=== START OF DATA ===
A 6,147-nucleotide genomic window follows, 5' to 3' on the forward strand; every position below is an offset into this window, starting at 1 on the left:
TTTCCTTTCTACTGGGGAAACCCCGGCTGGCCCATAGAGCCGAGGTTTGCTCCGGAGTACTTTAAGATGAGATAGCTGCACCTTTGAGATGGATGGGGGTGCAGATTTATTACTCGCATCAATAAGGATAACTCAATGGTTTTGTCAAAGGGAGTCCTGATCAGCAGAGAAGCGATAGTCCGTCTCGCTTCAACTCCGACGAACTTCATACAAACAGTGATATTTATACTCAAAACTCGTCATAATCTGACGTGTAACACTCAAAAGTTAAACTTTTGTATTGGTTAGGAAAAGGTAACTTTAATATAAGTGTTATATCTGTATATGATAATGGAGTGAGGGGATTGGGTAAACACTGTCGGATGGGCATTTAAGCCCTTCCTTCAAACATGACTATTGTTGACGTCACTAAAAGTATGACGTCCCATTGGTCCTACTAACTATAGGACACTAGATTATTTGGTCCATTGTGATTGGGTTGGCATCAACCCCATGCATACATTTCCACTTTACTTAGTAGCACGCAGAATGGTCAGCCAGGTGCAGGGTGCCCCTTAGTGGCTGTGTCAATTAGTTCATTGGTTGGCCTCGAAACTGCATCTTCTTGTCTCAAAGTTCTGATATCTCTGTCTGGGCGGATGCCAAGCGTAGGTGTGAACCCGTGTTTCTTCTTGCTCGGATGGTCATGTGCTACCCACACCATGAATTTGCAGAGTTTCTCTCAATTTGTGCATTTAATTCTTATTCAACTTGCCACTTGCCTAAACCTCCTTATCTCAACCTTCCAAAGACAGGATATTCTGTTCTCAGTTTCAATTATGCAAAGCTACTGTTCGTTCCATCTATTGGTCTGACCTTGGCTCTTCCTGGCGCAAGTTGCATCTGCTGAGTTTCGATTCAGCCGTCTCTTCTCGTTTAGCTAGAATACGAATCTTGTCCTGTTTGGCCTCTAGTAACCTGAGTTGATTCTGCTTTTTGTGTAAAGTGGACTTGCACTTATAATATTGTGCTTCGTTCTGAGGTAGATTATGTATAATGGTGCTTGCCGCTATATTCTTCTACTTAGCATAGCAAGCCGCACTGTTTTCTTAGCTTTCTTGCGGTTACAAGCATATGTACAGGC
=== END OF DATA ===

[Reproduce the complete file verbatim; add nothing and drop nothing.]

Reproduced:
A 6,147-nucleotide genomic window follows, 5' to 3' on the forward strand; every position below is an offset into this window, starting at 1 on the left:
TTTCCTTTCTACTGGGGAAACCCCGGCTGGCCCATAGAGCCGAGGTTTGCTCCGGAGTACTTTAAGATGAGATAGCTGCACCTTTGAGATGGATGGGGGTGCAGATTTATTACTCGCATCAATAAGGATAACTCAATGGTTTTGTCAAAGGGAGTCCTGATCAGCAGAGAAGCGATAGTCCGTCTCGCTTCAACTCCGACGAACTTCATACAAACAGTGATATTTATACTCAAAACTCGTCATAATCTGACGTGTAACACTCAAAAGTTAAACTTTTGTATTGGTTAGGAAAAGGTAACTTTAATATAAGTGTTATATCTGTATATGATAATGGAGTGAGGGGATTGGGTAAACACTGTCGGATGGGCATTTAAGCCCTTCCTTCAAACATGACTATTGTTGACGTCACTAAAAGTATGACGTCCCATTGGTCCTACTAACTATAGGACACTAGATTATTTGGTCCATTGTGATTGGGTTGGCATCAACCCCATGCATACATTTCCACTTTACTTAGTAGCACGCAGAATGGTCAGCCAGGTGCAGGGTGCCCCTTAGTGGCTGTGTCAATTAGTTCATTGGTTGGCCTCGAAACTGCATCTTCTTGTCTCAAAGTTCTGATATCTCTGTCTGGGCGGATGCCAAGCGTAGGTGTGAACCCGTGTTTCTTCTTGCTCGGATGGTCATGTGCTACCCACACCATGAATTTGCAGAGTTTCTCTCAATTTGTGCATTTAATTCTTATTCAACTTGCCACTTGCCTAAACCTCCTTATCTCAACCTTCCAAAGACAGGATATTCTGTTCTCAGTTTCAATTATGCAAAGCTACTGTTCGTTCCATCTATTGGTCTGACCTTGGCTCTTCCTGGCGCAAGTTGCATCTGCTGAGTTTCGATTCAGCCGTCTCTTCTCGTTTAGCTAGAATACGAATCTTGTCCTGTTTGGCCTCTAGTAACCTGAGTTGATTCTGCTTTTTGTGTAAAGTGGACTTGCACTTATAATATTGTGCTTCGTTCTGAGGTAGATTATGTATAATGGTGCTTGCCGCTATATTCTTCTACTTAGCATAGCAAGCCGCACTGTTTTCTTAGCTTTCTTGCGGTTACAAGCATATGTACAGGC